Methods for Interpreting Kernel Canonical Correlation Measures

Research output: ThesisDoctoral ThesisCollection of Articles

Abstract

In nature, we can find multivariate systems that contain non-monotone dependencies. Examples of these systems arise in neuroscience and economics, where several processes, that is combinations of variables, co-occur together but not necessarily linearly or monotonically. Kernel canonical correlation measures, that is the kernel canonical correlation and the Hilbert-Schmidt independence criterion, can be applied to capture the non-monotone dependencies occurring in these types of systems. However, in general, these measures convey whether a dependence exists in the system but it may not be straightforward to determine which of the processes, or variables, in the system are dependent. This thesis addresses the problem of interpreting kernel canonical correlation measures. First, we review the literature to identify the proposed strategies for interpreting the kernel canonical correlation. Second, we further extend the already presented technique by applying hierarchical clustering. Third, we propose a novel alternating projected gradient approach, gradKCCA, to compute both the kernel canonical correlation and the dependencies. Fourth, we present a novel alternating stochastic projected gradient algorithm, SCCA-HSIC, that can be combined with the Nyström approximation, to optimise the Hilbert-Schmidt independence criterion with respect to the dependencies. The first article identifies a correlation-based strategy for interpreting the kernel canonical correlation. The second article presents a clustergram visualisation, that summarises the correlations obtained by the first technique, on a heatmap. The clustergram visualisation is demonstrated on a real-world dataset obtained from deep bedrock groundwaters. In the third article, gradKCCA is shown to be fast, scalable, and accurate in identifying the dependencies in relation to state-of-the-art methods, both in simulation studies and in real-world datasets. The contribution of the fourth article, SCCA-HSIC, is shown to have a superior accuracy and scalability than the state-of-the-art methods, when evaluated on simulated and real-world datasets. The proposed methods and algorithms provide tools for better interpretation of the underlying, possibly non-monotone, dependent processes. These tools can easily be deployed by practitioners seeking to understand the functioning of a multivariate system. Finally, the presented optimisation strategies can be considered for alternative kernel-based dependence measures.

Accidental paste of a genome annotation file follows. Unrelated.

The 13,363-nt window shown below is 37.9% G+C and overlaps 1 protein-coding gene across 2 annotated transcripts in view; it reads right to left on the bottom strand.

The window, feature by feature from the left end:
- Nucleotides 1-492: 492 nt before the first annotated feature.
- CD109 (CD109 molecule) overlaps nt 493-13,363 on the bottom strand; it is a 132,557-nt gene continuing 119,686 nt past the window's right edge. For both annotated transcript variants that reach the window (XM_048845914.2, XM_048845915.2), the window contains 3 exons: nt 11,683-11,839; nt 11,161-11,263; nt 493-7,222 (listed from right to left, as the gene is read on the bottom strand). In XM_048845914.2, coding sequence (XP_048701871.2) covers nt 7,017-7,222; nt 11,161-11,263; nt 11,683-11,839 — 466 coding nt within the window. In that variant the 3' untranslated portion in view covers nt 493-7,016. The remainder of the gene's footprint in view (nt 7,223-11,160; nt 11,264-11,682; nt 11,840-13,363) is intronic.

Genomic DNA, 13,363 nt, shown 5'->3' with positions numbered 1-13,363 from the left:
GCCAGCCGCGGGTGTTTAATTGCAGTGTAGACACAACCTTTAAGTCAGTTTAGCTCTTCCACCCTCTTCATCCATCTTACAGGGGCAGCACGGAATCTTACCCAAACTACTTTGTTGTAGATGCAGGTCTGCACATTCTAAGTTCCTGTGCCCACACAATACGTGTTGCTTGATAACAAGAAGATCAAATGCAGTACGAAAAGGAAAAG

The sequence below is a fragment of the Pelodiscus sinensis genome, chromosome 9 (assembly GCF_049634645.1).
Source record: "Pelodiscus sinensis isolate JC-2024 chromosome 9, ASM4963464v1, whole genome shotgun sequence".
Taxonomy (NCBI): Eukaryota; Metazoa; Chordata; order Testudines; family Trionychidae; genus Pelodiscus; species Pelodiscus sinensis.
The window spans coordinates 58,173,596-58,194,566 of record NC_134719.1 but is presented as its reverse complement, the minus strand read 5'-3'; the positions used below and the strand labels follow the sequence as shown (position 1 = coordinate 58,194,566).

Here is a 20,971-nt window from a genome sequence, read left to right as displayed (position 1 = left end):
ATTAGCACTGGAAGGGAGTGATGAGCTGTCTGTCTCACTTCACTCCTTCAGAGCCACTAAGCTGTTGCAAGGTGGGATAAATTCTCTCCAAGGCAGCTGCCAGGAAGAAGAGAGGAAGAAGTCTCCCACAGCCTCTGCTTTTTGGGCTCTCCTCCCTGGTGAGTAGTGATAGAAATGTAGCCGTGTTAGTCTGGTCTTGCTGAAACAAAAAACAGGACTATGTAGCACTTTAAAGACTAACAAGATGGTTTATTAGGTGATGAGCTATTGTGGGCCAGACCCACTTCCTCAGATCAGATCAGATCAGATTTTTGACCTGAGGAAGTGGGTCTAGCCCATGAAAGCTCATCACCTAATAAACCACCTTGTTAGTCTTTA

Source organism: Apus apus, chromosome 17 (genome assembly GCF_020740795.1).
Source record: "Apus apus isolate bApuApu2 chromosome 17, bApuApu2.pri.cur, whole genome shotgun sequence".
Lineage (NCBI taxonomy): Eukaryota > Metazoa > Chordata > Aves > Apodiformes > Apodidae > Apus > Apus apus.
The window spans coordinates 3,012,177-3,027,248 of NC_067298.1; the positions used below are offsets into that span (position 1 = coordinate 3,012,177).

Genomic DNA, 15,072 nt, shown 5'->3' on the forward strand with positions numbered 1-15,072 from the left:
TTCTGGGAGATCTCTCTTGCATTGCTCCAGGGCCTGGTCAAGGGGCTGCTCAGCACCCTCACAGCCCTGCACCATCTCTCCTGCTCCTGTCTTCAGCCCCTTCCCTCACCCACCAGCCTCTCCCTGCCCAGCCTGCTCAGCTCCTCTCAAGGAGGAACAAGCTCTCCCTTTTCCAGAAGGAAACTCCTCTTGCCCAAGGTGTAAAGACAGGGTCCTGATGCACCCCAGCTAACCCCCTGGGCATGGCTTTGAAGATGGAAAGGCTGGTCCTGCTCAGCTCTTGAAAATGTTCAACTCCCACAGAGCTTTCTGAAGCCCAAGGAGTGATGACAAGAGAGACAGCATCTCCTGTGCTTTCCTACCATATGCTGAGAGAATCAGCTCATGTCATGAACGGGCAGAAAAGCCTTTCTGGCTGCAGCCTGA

Translated title of the contributionMenetelmiä ydinfunktioilla laajennettujen riippuvuusmittojen tulkintaan
Original languageEnglish
QualificationDoctor's degree
Awarding Institution
  • Aalto University
Supervisors/Advisors
  • Rousu, Juho, Supervising Professor
  • Bhadra, Sahely, Thesis Advisor
Publisher
Print ISBNs978-952-60-8963-8
Electronic ISBNs978-952-60-8964-5
Publication statusPublished - 2020
MoE publication typeG5 Doctoral dissertation (article)

Keywords

  • canonical correlation
  • kernel methods
  • scalability
  • sparsity

Fingerprint Dive into the research topics of 'Methods for Interpreting Kernel Canonical Correlation Measures'. Together they form a unique fingerprint.

Cite this